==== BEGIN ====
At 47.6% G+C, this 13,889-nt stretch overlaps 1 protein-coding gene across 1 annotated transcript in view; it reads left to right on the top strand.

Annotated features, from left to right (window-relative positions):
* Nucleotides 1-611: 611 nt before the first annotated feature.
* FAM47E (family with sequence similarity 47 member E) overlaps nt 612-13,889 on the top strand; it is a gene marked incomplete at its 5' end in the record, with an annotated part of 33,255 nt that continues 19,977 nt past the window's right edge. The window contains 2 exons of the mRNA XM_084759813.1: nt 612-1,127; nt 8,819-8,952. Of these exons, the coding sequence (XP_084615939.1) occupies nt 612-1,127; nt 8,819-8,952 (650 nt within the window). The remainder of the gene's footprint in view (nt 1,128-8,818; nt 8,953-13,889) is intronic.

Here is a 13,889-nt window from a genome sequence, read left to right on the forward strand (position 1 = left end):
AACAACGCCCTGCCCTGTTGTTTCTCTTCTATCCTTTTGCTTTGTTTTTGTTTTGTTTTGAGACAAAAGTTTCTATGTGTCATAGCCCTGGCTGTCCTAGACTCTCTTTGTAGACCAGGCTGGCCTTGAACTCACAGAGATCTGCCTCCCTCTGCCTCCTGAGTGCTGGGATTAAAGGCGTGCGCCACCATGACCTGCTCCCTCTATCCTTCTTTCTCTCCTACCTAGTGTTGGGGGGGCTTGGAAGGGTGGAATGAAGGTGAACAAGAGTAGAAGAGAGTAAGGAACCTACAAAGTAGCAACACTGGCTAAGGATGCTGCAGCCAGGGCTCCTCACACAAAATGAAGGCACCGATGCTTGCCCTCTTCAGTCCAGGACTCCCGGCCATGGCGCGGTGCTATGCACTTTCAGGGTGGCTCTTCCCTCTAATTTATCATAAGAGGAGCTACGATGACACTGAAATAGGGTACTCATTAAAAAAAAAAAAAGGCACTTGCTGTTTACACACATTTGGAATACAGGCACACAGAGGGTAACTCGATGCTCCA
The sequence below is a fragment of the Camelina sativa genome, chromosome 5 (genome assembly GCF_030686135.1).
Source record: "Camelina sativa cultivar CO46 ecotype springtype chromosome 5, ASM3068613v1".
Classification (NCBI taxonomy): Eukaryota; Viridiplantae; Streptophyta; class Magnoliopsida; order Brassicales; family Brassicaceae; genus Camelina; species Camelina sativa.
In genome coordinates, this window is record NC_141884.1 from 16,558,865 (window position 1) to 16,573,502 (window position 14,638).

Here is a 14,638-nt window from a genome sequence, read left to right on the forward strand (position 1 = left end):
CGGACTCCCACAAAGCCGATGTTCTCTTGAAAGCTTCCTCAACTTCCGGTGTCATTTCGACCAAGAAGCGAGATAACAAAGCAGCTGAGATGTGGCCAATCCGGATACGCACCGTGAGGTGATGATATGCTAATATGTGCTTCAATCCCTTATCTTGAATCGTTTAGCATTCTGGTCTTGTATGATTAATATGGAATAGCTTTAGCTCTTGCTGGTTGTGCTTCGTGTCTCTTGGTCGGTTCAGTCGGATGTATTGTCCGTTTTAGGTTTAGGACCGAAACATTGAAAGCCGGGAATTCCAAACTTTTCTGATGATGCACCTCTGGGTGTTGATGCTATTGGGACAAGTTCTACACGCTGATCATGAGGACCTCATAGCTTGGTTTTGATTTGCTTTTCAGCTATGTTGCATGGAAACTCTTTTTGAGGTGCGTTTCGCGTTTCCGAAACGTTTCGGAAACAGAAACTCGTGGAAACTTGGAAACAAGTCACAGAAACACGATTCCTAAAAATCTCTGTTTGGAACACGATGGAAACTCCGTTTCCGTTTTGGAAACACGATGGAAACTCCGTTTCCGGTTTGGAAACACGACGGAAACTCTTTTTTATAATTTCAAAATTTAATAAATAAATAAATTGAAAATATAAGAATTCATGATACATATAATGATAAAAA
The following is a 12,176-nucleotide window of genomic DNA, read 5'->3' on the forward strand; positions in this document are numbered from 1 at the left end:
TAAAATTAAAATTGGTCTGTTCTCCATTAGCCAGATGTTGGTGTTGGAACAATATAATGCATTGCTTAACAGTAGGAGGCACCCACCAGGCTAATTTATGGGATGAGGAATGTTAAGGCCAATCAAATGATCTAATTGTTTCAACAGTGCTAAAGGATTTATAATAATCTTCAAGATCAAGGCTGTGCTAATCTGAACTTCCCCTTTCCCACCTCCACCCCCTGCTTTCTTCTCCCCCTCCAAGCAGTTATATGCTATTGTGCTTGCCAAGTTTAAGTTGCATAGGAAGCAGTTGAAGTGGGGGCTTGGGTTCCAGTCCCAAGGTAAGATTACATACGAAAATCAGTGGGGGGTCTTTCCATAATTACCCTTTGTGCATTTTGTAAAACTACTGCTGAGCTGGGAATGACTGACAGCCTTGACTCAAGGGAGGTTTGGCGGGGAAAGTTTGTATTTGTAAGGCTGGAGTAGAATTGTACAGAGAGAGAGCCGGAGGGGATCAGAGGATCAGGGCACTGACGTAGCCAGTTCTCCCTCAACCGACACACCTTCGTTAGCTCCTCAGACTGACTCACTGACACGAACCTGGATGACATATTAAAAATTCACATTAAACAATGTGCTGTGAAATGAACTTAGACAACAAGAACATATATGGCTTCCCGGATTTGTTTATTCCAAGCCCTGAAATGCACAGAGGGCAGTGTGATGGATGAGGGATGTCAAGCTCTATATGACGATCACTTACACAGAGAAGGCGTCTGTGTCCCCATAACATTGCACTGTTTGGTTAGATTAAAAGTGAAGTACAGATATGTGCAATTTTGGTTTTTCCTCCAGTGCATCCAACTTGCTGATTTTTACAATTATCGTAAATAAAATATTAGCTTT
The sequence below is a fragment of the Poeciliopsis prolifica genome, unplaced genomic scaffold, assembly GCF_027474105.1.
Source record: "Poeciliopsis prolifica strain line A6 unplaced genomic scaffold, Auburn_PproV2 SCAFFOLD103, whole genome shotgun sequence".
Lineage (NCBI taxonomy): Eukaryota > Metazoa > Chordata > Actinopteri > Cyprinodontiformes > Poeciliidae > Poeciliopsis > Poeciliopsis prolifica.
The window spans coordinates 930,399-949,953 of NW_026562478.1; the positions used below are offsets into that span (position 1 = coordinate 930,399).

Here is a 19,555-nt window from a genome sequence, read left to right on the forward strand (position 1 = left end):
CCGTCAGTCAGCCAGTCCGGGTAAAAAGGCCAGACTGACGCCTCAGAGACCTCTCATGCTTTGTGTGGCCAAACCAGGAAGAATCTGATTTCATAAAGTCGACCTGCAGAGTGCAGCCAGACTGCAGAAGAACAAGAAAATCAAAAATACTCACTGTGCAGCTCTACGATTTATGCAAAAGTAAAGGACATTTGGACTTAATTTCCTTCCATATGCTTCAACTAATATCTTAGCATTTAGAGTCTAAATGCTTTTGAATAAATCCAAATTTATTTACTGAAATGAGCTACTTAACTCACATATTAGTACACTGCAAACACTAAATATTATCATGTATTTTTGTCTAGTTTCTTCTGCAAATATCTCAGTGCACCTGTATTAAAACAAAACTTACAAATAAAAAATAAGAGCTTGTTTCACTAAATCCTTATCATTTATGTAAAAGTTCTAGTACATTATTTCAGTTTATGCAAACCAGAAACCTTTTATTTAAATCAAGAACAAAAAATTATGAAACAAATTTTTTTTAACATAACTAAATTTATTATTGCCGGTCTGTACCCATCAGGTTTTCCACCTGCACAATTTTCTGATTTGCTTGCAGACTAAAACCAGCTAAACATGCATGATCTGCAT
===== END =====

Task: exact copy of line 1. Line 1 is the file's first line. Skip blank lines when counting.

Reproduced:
At 47.6% G+C, this 13,889-nt stretch overlaps 1 protein-coding gene across 1 annotated transcript in view; it reads left to right on the top strand.